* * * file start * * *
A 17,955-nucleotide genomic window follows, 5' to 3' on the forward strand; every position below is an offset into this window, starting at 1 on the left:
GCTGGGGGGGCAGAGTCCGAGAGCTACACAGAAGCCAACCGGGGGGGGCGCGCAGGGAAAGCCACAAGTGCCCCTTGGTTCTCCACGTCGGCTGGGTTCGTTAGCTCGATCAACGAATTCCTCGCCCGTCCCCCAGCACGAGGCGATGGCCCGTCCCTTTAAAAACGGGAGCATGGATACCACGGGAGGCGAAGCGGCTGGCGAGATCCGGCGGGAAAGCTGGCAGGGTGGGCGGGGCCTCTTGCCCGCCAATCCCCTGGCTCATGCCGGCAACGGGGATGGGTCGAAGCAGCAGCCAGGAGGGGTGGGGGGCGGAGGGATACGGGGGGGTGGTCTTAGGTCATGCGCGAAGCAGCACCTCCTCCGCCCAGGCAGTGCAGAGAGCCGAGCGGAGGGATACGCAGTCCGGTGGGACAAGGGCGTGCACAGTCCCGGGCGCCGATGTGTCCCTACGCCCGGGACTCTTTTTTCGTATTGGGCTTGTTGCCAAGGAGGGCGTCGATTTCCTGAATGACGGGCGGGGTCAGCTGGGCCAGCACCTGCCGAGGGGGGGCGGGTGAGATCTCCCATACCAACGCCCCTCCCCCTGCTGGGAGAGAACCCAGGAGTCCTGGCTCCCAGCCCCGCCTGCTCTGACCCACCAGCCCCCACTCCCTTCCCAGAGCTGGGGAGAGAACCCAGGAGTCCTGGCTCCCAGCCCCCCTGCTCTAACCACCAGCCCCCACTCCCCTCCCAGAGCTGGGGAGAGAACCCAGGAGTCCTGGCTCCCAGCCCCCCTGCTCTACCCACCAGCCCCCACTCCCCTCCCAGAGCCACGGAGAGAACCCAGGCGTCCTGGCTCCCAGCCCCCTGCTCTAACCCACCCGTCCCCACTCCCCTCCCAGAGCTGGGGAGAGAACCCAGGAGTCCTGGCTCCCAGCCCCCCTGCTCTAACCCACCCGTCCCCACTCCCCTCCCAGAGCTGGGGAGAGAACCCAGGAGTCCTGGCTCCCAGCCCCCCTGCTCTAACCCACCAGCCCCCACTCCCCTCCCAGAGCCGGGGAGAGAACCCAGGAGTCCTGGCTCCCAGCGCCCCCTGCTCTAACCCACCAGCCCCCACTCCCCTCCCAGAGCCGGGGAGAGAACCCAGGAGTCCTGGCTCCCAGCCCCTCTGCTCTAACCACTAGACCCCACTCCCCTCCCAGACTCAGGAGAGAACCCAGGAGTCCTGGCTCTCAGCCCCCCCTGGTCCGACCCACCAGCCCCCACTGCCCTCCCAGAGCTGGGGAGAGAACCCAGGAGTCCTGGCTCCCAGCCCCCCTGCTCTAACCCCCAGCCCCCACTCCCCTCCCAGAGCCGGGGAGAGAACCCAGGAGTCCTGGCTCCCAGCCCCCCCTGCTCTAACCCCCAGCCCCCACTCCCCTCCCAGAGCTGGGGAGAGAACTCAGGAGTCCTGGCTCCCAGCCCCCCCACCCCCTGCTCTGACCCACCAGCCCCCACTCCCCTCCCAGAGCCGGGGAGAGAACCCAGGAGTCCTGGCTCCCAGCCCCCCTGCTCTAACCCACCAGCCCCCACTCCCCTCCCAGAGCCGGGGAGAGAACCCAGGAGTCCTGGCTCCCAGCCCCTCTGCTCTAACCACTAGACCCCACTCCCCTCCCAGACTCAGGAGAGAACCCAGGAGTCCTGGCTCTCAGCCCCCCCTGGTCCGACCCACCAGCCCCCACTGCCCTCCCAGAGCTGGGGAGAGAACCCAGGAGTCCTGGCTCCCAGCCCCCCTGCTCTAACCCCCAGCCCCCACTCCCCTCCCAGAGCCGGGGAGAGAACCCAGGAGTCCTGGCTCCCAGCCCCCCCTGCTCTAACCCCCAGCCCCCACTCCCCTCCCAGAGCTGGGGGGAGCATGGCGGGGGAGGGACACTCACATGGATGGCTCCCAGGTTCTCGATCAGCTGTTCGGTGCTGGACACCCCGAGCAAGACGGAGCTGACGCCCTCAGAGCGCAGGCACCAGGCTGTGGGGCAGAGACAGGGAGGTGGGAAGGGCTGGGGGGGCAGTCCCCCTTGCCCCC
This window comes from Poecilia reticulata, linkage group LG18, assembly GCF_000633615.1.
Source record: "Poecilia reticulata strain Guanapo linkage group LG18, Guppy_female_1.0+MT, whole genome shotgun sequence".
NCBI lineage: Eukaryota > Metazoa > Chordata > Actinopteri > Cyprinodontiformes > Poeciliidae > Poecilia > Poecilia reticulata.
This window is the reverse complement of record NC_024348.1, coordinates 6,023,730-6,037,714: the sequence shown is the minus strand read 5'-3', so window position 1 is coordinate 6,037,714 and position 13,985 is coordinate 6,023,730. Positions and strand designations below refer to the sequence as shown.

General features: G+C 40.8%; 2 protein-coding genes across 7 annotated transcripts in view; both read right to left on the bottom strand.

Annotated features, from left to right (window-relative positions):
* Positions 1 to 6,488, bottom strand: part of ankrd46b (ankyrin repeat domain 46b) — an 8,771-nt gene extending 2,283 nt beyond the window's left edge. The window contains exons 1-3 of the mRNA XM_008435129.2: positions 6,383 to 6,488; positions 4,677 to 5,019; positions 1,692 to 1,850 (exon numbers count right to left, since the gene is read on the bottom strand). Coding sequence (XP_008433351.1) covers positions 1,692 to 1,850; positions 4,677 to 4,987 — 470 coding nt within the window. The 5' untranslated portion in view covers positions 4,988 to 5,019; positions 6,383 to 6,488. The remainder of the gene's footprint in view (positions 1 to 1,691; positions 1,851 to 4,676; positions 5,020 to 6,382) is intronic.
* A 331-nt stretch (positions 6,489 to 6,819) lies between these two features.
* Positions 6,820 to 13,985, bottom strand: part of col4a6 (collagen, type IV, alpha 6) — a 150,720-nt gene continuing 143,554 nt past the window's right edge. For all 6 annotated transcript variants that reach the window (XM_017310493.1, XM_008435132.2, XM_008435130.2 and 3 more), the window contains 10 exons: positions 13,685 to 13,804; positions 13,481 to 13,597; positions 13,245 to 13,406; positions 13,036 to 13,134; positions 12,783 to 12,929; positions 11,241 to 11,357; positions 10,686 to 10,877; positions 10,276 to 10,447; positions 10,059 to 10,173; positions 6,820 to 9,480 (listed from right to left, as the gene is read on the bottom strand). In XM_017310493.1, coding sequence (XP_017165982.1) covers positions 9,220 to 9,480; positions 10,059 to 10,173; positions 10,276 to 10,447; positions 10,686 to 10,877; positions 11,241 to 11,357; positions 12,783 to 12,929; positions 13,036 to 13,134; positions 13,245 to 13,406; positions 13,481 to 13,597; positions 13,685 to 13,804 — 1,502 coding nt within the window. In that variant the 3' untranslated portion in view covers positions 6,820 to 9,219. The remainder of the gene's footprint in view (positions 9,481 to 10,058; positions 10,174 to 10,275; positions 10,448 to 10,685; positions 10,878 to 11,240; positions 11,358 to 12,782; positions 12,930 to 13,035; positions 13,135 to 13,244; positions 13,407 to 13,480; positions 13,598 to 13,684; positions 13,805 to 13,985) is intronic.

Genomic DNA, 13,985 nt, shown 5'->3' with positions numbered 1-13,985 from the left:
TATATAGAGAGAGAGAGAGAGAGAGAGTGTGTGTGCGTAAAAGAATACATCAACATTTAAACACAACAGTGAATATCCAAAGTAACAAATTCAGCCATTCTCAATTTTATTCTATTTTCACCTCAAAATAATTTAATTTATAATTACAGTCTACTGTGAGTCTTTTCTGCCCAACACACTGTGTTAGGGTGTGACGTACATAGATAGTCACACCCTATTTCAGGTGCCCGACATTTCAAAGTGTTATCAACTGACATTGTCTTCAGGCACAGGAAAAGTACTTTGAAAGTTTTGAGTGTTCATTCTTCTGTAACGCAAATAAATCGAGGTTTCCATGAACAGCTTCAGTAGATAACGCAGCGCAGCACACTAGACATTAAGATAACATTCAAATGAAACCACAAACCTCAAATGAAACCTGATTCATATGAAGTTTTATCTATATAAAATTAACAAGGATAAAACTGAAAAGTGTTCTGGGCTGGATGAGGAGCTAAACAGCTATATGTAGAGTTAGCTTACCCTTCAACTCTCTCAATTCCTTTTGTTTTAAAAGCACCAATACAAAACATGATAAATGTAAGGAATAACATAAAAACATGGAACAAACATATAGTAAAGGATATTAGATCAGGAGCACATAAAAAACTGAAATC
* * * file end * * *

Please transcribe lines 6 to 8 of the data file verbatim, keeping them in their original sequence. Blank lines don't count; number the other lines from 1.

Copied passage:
This window is the reverse complement of record NC_024348.1, coordinates 6,023,730-6,037,714: the sequence shown is the minus strand read 5'-3', so window position 1 is coordinate 6,037,714 and position 13,985 is coordinate 6,023,730. Positions and strand designations below refer to the sequence as shown.

General features: G+C 40.8%; 2 protein-coding genes across 7 annotated transcripts in view; both read right to left on the bottom strand.

Annotated features, from left to right (window-relative positions):